3 doctors weighed in:
If I don't get stitches right away on an open wound cut. How long do I have until I can't get them no more?
3 doctors weighed in

Dr. Annette Occhialini
Surgery - Plastics
1 doctor agrees
In brief: Depends on where
The longer a cut is left open before closing with sutures the higher the risk of infection after closing.
Some areas such as the face have such an abundant blood supply that it may be safer to close an older cut than say one on the leg. If it is past about six hours it may not be advisable to close.

In brief: Depends on where
The longer a cut is left open before closing with sutures the higher the risk of infection after closing.
Some areas such as the face have such an abundant blood supply that it may be safer to close an older cut than say one on the leg. If it is past about six hours it may not be advisable to close.
Dr. Annette Occhialini
Dr. Annette Occhialini
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Dr. Daniel Ziegler
Emergency Medicine
In brief: 6 to 24 hours
The risk of developing infection in a wound that is sutured (stiched) begins to rise when the suture repair is delayed more than 6 hours and rises dramatically after 12 hours.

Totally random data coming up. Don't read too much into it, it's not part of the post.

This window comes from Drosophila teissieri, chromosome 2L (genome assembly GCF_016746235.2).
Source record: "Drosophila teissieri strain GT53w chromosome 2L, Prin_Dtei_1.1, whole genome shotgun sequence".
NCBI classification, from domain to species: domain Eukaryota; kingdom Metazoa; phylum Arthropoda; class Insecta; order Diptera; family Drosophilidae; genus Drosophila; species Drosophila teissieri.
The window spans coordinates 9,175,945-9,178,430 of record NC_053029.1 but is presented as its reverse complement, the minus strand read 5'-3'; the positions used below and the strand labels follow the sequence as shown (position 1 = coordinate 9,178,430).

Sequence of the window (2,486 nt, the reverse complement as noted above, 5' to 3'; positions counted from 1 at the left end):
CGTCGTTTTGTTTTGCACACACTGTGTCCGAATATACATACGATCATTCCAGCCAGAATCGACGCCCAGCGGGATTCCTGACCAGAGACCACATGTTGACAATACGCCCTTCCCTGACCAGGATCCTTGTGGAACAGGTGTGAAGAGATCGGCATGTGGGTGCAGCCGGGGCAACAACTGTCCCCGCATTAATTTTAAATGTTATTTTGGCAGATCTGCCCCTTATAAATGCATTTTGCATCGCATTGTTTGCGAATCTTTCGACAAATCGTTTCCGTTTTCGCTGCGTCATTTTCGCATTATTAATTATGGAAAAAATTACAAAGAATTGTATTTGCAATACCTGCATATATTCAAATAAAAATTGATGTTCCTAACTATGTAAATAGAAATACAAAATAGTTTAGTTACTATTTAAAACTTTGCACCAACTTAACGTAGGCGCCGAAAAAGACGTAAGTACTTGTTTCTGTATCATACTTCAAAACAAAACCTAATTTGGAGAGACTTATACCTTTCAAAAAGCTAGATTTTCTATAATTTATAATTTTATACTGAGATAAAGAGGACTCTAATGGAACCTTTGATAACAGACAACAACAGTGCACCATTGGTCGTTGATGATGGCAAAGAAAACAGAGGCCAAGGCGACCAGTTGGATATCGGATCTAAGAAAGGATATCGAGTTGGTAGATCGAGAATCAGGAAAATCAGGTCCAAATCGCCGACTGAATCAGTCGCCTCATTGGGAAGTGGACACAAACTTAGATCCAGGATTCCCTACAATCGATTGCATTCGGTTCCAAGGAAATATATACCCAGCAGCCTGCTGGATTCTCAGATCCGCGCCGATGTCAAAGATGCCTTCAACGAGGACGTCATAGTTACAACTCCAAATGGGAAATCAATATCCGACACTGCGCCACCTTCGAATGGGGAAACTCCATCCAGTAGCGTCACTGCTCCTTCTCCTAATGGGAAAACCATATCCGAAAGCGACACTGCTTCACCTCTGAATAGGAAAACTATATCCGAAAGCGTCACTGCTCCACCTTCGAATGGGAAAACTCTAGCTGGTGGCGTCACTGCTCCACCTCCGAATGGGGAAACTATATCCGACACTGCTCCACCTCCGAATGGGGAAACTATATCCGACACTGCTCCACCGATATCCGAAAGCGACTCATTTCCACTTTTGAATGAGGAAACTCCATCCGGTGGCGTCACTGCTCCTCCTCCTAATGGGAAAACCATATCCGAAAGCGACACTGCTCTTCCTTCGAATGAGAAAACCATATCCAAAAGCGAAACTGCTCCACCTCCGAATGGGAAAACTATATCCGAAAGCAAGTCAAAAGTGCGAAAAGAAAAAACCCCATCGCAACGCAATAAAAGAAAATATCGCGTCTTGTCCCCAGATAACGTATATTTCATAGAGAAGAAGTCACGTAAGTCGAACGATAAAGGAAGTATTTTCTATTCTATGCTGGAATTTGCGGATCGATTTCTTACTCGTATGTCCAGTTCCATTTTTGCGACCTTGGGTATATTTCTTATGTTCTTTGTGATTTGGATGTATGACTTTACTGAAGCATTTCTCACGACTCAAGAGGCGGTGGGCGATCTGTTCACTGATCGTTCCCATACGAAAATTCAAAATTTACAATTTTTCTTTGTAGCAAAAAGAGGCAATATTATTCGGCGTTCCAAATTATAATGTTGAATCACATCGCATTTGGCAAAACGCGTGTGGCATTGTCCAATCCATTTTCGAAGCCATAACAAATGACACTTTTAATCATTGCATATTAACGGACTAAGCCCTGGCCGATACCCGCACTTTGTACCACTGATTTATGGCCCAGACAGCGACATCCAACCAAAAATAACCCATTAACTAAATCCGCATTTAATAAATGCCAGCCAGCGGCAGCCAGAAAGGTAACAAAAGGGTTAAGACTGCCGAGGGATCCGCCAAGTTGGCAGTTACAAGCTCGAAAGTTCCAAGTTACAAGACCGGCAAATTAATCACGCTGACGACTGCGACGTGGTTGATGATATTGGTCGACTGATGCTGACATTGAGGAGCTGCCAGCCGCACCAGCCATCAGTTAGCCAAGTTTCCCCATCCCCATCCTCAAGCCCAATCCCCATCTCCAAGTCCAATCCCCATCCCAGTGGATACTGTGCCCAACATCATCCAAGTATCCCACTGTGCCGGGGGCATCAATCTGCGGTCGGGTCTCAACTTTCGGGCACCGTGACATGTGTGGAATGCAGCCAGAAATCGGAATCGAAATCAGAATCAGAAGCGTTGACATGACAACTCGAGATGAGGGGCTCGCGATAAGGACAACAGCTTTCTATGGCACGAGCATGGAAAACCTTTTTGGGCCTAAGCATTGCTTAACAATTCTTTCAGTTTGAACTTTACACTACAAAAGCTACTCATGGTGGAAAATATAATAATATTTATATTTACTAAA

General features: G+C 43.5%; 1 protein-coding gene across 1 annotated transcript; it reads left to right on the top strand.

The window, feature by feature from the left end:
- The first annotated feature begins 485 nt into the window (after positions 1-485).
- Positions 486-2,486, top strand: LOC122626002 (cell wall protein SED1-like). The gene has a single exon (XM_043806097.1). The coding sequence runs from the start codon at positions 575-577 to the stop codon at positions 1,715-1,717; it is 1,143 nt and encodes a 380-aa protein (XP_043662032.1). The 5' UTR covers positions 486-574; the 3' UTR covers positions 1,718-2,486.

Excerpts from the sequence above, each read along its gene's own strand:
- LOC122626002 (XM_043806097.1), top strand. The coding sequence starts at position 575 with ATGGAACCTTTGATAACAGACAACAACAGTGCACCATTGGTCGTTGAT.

Most emergency physicians will not attempt to close a wound after 24 hrs unless the wound is very large or there are cosmetic issues such as with facial wounds.

In brief: 6 to 24 hours
The risk of developing infection in a wound that is sutured (stiched) begins to rise when the suture repair is delayed more than 6 hours and rises dramatically after 12 hours.
Most emergency physicians will not attempt to close a wound after 24 hrs unless the wound is very large or there are cosmetic issues such as with facial wounds.
Dr. Daniel Ziegler
Dr. Daniel Ziegler
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